Thursday, October 4, 2007

Tech grads get higher salary offers, but existing workers may face job perils

Computer science graduates and other students leaving college with IT skills appear to be in demand: Starting salary offers are up, according to a recent report, and university officials say that IT recruiters are crowding campuses.

But if you're a high-tech worker in the middle of your career, the job outlook may be less certain, as cutbacks continue at some of the top IT vendors.

Recruiters "are on college campuses constantly looking for people," said Emanuel Contomanolis, associate vice president of co-op and career services at the Rochester Institute of Technology (RIT) in New York. And it isn't just vendors doing the recruiting, he said, pointing to increasing interest in tech grads among companies in certain vertical industries.

For instance, Contomanolis said that financial services firms, which typically had been focusing their college hiring efforts on students with financial-related degrees, are now aggressively hiring graduates with IT skills. That's because the companies have realized that technology capabilities "are going to be critical to how they differentiate themselves in the market," he added.

The heightened interest is borne out by survey data collected by the National Association of Colleges and Employers (NACE), which last month said that computer science graduates have been offered an average salary of $53,051 this year, up 4.5% from last year's level. Contomanolis is present-elect of Bethlehem, Pa.-based NACE, which also said that this year's graduates with management information systems degrees have received an average starting salary offer of $47,407, up 4.7% year to year.

The salaries being offered to computer science graduates from the class of 2007 are the highest reported to NACE in the past seven years. The next-highest salary level was recorded in 2001, when graduates were offered an average of $52,473. The low point was in 2003, when the average salary offer dropped to $47,109, according to NACE.

The fact that recruiters now have a smaller pool of computer science students to choose from may be contributing to the increased salary offers. For instance, according to the Computing Research Association (CRA), the 170 institutions in North America that grant computer science degrees up to the Ph.D. level reported a total of 10,206 bachelor's-degree graduates for the academic year that ended in the spring of 2006 -- the most recent one for which data is available. That was down by nearly one-third from the level at the start of this decade, when there were more than 14,000 graduates annually.

"The drop isn't over yet," said Jay Vegso, a CRA staff member who authored a report on the number of graduates for the Washington-based group. Vegso also looks at enrollment trend data, and he said he expects the decline in computer science graduates to continue for another two years -- or perhaps stabilize at best.

The most-cited reason for the decline is the dot-com bust; the students who graduated last spring would have enrolled when the high-tech downturn was at about its worst point. But the movement of tech jobs to lower-wage countries, is also seen as a factor.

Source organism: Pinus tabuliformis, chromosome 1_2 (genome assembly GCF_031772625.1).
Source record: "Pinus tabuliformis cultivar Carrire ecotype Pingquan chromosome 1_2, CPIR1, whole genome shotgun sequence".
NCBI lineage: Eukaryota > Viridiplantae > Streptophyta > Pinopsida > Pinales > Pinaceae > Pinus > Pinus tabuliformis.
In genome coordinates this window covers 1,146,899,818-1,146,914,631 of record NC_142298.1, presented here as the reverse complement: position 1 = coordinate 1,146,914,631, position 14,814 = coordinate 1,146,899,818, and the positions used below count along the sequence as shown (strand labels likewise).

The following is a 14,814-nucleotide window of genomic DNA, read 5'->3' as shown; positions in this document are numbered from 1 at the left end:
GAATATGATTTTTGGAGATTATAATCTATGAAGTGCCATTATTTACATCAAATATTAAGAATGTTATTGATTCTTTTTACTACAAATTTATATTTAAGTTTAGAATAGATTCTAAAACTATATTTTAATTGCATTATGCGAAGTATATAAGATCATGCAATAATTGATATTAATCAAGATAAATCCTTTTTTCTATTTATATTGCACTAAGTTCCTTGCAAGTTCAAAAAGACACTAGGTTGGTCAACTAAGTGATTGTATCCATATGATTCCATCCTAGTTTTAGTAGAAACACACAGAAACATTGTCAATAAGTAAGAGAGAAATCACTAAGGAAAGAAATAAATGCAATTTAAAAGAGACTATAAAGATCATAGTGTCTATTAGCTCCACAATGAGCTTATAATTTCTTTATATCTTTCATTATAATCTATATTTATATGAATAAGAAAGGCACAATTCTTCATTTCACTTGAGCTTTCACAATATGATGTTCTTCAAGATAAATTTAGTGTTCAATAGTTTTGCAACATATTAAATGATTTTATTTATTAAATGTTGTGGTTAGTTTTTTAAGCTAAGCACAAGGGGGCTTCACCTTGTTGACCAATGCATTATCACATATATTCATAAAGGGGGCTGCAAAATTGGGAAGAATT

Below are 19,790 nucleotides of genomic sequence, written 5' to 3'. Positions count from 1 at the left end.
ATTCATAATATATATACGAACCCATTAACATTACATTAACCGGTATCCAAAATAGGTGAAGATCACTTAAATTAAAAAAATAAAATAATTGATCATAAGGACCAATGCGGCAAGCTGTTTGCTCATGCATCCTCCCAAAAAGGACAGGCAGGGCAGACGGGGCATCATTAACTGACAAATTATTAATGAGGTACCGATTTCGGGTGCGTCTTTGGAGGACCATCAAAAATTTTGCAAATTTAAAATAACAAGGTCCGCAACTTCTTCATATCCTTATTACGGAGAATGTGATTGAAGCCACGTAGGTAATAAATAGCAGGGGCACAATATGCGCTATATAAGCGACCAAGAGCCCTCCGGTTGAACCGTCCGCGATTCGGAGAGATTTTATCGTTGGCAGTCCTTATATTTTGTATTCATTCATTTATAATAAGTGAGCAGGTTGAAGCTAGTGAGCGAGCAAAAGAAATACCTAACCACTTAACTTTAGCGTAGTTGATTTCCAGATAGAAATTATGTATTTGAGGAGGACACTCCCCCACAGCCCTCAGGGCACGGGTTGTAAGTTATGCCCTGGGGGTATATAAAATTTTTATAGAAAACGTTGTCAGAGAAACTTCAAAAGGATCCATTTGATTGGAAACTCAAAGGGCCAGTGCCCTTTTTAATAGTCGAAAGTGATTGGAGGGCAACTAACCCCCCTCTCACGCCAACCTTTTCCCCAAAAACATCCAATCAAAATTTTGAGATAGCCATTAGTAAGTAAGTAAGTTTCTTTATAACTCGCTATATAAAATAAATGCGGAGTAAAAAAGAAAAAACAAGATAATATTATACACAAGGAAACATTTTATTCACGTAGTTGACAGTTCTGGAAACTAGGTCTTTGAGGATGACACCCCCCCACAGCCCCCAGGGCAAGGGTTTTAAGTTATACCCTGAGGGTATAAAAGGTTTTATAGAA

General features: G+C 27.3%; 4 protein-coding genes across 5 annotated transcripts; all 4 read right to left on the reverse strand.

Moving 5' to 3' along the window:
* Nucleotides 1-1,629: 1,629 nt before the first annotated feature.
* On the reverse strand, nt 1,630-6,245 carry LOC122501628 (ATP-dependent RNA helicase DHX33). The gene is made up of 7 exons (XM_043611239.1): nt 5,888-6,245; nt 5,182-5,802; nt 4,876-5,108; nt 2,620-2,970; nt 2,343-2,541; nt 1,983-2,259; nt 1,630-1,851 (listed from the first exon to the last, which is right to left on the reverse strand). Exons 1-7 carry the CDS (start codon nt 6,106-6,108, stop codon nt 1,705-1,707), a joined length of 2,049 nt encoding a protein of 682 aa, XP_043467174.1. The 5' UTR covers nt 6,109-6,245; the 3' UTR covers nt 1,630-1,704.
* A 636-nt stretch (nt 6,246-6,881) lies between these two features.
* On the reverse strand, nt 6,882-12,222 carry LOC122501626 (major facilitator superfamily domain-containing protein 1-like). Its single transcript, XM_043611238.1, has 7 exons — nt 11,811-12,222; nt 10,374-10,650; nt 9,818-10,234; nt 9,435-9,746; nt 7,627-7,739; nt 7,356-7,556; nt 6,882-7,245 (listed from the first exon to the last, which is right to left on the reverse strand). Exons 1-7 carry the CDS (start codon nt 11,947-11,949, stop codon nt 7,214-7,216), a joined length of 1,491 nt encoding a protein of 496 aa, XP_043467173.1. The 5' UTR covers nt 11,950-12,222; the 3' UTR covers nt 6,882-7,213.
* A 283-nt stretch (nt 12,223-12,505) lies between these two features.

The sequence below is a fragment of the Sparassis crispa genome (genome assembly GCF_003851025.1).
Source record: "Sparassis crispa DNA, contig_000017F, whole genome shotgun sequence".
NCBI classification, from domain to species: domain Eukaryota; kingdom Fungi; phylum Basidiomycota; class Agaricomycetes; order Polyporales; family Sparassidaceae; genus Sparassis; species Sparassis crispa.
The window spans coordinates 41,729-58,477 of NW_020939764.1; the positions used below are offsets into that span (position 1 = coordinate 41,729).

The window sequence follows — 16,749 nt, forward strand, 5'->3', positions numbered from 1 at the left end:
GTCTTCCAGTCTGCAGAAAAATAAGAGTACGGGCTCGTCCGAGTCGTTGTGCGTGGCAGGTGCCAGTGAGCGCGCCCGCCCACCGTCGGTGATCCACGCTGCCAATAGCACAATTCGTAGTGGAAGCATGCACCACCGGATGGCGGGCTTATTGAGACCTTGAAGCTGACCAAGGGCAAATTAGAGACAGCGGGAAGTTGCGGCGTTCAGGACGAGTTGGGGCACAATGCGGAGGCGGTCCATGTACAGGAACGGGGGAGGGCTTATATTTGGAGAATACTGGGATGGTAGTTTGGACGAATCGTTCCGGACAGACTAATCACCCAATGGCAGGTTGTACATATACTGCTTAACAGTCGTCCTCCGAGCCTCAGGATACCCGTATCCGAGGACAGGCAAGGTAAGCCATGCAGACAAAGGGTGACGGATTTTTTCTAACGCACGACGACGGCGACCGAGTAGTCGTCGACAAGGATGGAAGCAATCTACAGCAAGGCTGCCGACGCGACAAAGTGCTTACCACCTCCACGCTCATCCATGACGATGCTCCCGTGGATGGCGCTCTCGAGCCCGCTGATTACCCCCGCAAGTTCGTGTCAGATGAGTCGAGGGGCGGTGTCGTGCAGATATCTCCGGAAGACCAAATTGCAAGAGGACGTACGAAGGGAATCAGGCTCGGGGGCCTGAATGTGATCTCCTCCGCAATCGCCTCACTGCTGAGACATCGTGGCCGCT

At Michigan State University, a career day this week was filled with IT recruiters, said Kelly Bishop, executive director of career services at the East Lansing-based school. The interest being shown by recruiters is higher than it was in previous years, he said. Companies that had been holding off from hiring new employees are now moving to do so, according to Bishop.

He said he thinks that a major reason for the increased interest is the looming retirements of baby boomers. But although Bishop sees more urgency on the part of employers to find new workers, he said that companies "are going to a lot of lengths to identify a relatively short list of people they consider are going to make a difference in their organization."

Prospective employers "are all eager to talk to you, but it's still going to be tough to get a job," Bishop said. "They are being incredibly selective."

For many established workers, the picture is less pretty than it is for new graduates. For instance, Electronic Data Systems Corp. said in a filing to the U.S. Securities and Exchange Commission last month that it was offering an early retirement program to about 12,000 of its 50,000 U.S. workers (download PDF).

Sun Microsystems Inc. said this week that it plans to cut 1,500 employees as part of a workforce reduction program announced in early August. And Intel Corp. recently confirmed that its IT staff is being cut by as much as 10% after an anonymous blogger described the layoff process in detail.

Those actions indicate that "midcareer workers better beware," said Ron Hira, an assistant professor of public policy at RIT and author of the book Outsourcing America (American Management Association, 2005).

"The same firms that are laying off thousands are clamoring that they need more foreign workers," Hira said. "One interpretation of this phenomenon is that companies have no interest in retraining or retaining incumbent workers to fill those positions."

On Monday, the U.S. government began issuing about 85,000 H-1B visas for its new fiscal year -- a total that is well short of what the high-tech industry says it needs for workers from overseas. Industry efforts to raise the annual H-1B cap have faltered as part of broader immigration-reform legislation, but proponents are still pushing Congress for an increase.

"Until we are emphatically told 'No' by the House and Senate leadership, we continue to make the case," said Robert Hoffman, vice president of government and public affairs at Oracle Corp. and co-chair of Compete America, a Washington-based lobbying group.

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